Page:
When Juwon was thirteen years old, she and her mother were taking a walk in the Estate. As they made to turn into their street on their way back home, a car came speeding from just around the corner; he must have been doing 160km on a 40km speed limit road. He was young, couldn’t have been more than 15 or 16. She heard a loud scream and the sound of tyres screeching, and then a loud thud. A bright light flashed before her eyes and she shut them tightly. When she opened them again what she saw was her mother’s body lying still on the floor. The young boy, utterly frightened, came down briefly to meet Juwon screaming at the top of her voice. She looked at him and beckoned on him to help. Her mother was still breathing. He stood still; obviously shocked and sorely afraid. Then he rushed back into the car and zoomed off.
Almost immediately, another car pulled over, it was Kunle’s mother; she was on her way back from the market. She rushed out and helped Juwon put her mother in the back seat and rushed them to the hospital. The car smelt of livestock and blood; Juwon wasn’t sure if it was from the meat in the bag on the floor of the back seat of the car, or if it was her mother, who was lying still in her young, slender arms.
At the hospital lobby while her mother laid on the operating table, under theatre lights, Juwon sat trying to make sense of the last thirty minutes. She remembered the breakfast of toast bread and orange juice her mother made for her, how she complained that the bread was too dry, and the juice too sour and how it stung her cheeks. She remembered her mother’s smile as she said to her, “Darling, it’s farm fresh juice, it’s healthier for you.”
She was cranky all morning and her mother suggested they go for a walk, “Come on Jumy, let’s go for a walk, let the warm air flush away this mood you’ve been in all morning.” She hated herself for being cranky that morning. She regretted complaining about the bread, about the juice, about everything she complained about.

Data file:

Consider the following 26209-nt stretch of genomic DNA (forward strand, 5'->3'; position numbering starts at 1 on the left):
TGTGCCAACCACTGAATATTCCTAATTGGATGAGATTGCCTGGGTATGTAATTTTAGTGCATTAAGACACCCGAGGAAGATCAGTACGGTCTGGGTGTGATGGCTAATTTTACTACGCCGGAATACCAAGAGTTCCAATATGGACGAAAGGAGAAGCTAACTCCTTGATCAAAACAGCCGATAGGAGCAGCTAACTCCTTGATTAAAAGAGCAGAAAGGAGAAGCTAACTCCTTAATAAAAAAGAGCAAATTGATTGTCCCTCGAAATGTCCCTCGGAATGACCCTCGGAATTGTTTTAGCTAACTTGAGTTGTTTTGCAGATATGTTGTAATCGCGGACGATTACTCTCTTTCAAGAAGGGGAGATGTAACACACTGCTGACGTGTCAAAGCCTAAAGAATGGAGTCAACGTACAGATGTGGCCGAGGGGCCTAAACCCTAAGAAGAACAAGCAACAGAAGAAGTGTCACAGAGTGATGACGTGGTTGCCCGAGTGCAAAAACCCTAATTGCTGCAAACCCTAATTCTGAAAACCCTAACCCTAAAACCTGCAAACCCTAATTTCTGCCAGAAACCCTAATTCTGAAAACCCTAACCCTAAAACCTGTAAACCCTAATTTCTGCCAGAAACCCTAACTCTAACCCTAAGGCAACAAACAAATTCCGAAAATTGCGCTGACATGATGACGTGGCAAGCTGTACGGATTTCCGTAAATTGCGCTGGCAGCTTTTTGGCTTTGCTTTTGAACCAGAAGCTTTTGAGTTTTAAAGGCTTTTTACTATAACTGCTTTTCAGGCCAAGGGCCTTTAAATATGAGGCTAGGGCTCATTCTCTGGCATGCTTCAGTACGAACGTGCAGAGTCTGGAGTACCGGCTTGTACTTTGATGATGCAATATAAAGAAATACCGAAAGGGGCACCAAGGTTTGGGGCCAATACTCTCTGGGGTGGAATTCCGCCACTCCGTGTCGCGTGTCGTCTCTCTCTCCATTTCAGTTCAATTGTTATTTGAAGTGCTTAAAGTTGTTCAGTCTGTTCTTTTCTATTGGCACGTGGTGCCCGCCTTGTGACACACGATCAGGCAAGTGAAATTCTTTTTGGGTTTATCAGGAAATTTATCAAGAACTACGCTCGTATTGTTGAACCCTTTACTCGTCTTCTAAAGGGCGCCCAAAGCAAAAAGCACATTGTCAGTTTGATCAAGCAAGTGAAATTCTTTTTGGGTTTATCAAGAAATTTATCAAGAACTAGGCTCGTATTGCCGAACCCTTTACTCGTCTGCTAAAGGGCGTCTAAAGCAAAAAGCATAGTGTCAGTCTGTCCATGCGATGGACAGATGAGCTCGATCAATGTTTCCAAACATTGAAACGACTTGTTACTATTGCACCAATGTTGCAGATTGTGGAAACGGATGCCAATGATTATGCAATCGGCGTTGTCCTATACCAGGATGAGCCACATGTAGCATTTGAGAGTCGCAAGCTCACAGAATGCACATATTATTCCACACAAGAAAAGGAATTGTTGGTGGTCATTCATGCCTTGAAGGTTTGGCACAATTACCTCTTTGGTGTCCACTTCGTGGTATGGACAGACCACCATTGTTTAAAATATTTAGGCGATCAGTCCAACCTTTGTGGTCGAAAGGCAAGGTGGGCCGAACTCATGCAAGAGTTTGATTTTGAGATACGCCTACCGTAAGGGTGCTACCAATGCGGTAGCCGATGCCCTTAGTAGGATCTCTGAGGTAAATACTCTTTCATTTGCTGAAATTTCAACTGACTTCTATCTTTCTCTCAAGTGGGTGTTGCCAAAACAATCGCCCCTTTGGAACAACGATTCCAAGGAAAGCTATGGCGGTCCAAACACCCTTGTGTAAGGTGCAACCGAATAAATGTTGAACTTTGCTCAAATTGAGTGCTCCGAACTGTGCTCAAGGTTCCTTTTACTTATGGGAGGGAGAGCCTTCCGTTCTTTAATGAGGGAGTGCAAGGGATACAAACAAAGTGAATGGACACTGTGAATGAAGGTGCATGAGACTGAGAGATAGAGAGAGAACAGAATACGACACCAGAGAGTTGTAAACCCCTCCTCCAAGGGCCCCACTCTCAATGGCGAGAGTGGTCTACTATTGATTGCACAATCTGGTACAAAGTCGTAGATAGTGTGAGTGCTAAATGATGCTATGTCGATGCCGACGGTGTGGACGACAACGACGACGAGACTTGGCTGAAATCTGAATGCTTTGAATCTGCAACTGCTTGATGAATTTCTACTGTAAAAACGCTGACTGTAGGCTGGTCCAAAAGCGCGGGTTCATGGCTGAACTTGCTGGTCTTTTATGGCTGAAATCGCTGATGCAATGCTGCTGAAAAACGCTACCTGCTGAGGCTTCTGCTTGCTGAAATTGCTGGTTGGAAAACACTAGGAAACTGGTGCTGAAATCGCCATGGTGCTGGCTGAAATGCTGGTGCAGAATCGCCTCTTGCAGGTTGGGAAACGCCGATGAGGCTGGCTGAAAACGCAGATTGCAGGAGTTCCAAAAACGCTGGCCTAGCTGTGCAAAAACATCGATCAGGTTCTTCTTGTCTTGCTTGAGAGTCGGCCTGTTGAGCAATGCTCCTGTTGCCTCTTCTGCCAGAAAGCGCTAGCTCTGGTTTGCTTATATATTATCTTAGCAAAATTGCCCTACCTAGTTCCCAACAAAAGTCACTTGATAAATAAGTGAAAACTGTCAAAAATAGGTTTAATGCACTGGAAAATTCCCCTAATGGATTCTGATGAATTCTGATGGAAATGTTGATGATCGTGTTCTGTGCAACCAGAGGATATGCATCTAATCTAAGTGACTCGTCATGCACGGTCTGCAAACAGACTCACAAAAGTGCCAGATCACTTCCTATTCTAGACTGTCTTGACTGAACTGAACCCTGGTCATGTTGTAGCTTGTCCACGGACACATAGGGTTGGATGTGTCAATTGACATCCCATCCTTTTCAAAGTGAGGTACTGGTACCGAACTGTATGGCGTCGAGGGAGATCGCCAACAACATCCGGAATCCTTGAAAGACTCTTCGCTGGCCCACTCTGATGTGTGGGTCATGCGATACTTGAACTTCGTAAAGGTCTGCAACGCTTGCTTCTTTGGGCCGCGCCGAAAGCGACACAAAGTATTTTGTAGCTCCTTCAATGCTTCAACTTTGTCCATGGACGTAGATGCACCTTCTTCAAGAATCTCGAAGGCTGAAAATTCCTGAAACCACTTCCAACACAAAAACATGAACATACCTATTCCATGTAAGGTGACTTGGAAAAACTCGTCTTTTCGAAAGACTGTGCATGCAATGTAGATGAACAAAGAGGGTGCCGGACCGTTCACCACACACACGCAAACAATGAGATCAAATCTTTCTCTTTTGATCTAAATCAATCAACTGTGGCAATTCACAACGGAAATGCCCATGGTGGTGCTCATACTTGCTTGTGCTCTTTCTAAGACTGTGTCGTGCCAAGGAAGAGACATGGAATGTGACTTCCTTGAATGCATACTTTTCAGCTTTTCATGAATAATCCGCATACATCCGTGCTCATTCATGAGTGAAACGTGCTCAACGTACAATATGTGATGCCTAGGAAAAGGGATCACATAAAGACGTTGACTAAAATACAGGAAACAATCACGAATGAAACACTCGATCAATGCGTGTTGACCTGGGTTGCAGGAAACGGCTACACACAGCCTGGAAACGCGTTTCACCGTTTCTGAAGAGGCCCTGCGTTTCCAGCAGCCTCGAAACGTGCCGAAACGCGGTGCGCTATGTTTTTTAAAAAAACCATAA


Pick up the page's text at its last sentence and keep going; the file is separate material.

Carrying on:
Sitting there in the hospital lobby gave her enough time to review what had just happened. She remembered skipping and hopping as they returned home, ignoring her mother’s warning to be careful on the curbs of the Estate road. When her mother couldn’t take it, she tried to constrain her on the curbs. Juwon hopped and skipped on and bumped into her mother on one of such occasions. She pushed her further into the road just as the car came speeding along the road. He knocked her right off and only managed to not run over her.
The doctors came out to confirm the severity of the situation. It had been five hours of surgery. The accident had fractured her vertebrae and caused severe damages to her spinal cord, chances of her walking again was next to nothing. As the Doctor was sharing the news with Juwon and Kunle’s mum a Nurse came running towards him from the theatre, “Doctor, please hurry, the patient is seizing, we suspect intracranial haemorrhaging.”
“O my God!” The Doctor nearly yelled as he rushed off with the Nurse back into the theatre.”
He wasn’t gone for long this time, but he found it even harder to explain the situation when he returned. You see, all intracranial bleeds have the potential to compress the brain and cause seizures and other problems. Usually they have to remove part of the victim’s skull to relieve the pressure. And that was the case with Juwon’s mum. She came out of it eventually, and when Juwon finally got the chance to see her, she opened her eyes, and that’s about all she could do.
Confined to eternal dependence for as long she lived, Juwon knew her mother depended on her to do what was necessary. That’s why when the police asked her if she remembered anything about the vehicle that hit her mum, or what the driver looked like, she insisted she remembered nothing. But every time she looked in her mother’s eyes from that day, she saw him, his young innocent face and his afro. She remembered the vehicle was a navy-blue coloured Mercedes Benz 230E model. She remembered the plate number and she remembered his voice just before he turned back and zoomed off when he said “Shit!”